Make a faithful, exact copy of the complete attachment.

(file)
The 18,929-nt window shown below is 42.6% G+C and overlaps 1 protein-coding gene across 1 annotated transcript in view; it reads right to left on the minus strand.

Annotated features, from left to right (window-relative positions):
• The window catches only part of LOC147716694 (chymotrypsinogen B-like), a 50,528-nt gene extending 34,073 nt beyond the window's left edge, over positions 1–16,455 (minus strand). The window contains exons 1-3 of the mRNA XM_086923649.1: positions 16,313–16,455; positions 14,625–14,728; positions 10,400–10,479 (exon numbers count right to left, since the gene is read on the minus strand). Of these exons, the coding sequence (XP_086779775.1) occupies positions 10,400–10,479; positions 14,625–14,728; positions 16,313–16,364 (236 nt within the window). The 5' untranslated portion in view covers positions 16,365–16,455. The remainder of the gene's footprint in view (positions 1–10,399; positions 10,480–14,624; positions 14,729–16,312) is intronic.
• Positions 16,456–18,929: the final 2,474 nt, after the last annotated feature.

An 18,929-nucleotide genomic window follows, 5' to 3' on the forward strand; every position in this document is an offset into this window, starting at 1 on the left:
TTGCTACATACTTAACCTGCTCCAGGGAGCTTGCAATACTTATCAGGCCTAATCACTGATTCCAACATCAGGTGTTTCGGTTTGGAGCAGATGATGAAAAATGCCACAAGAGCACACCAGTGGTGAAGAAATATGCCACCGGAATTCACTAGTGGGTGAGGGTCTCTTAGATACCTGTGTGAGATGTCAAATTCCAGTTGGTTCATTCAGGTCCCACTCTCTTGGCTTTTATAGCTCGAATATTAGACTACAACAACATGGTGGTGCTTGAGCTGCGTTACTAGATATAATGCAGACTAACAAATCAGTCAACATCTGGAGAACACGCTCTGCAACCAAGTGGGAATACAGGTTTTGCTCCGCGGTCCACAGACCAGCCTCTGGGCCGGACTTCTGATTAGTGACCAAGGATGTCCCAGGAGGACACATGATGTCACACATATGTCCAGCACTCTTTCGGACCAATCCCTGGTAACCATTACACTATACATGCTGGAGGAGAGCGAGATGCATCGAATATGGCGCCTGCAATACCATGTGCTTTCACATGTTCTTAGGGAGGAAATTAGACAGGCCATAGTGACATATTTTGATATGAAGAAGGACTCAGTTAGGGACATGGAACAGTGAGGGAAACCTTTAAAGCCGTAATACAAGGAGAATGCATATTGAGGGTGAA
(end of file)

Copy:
The 18,929-nt window shown below is 42.6% G+C and overlaps 1 protein-coding gene across 1 annotated transcript in view; it reads right to left on the minus strand.

Annotated features, from left to right (window-relative positions):
• The window catches only part of LOC147716694 (chymotrypsinogen B-like), a 50,528-nt gene extending 34,073 nt beyond the window's left edge, over positions 1–16,455 (minus strand). The window contains exons 1-3 of the mRNA XM_086923649.1: positions 16,313–16,455; positions 14,625–14,728; positions 10,400–10,479 (exon numbers count right to left, since the gene is read on the minus strand). Of these exons, the coding sequence (XP_086779775.1) occupies positions 10,400–10,479; positions 14,625–14,728; positions 16,313–16,364 (236 nt within the window). The 5' untranslated portion in view covers positions 16,365–16,455. The remainder of the gene's footprint in view (positions 1–10,399; positions 10,480–14,624; positions 14,729–16,312) is intronic.
• Positions 16,456–18,929: the final 2,474 nt, after the last annotated feature.

An 18,929-nucleotide genomic window follows, 5' to 3' on the forward strand; every position in this document is an offset into this window, starting at 1 on the left:
TTGCTACATACTTAACCTGCTCCAGGGAGCTTGCAATACTTATCAGGCCTAATCACTGATTCCAACATCAGGTGTTTCGGTTTGGAGCAGATGATGAAAAATGCCACAAGAGCACACCAGTGGTGAAGAAATATGCCACCGGAATTCACTAGTGGGTGAGGGTCTCTTAGATACCTGTGTGAGATGTCAAATTCCAGTTGGTTCATTCAGGTCCCACTCTCTTGGCTTTTATAGCTCGAATATTAGACTACAACAACATGGTGGTGCTTGAGCTGCGTTACTAGATATAATGCAGACTAACAAATCAGTCAACATCTGGAGAACACGCTCTGCAACCAAGTGGGAATACAGGTTTTGCTCCGCGGTCCACAGACCAGCCTCTGGGCCGGACTTCTGATTAGTGACCAAGGATGTCCCAGGAGGACACATGATGTCACACATATGTCCAGCACTCTTTCGGACCAATCCCTGGTAACCATTACACTATACATGCTGGAGGAGAGCGAGATGCATCGAATATGGCGCCTGCAATACCATGTGCTTTCACATGTTCTTAGGGAGGAAATTAGACAGGCCATAGTGACATATTTTGATATGAAGAAGGACTCAGTTAGGGACATGGAACAGTGAGGGAAACCTTTAAAGCCGTAATACAAGGAGAATGCATATTGAGGGTGAA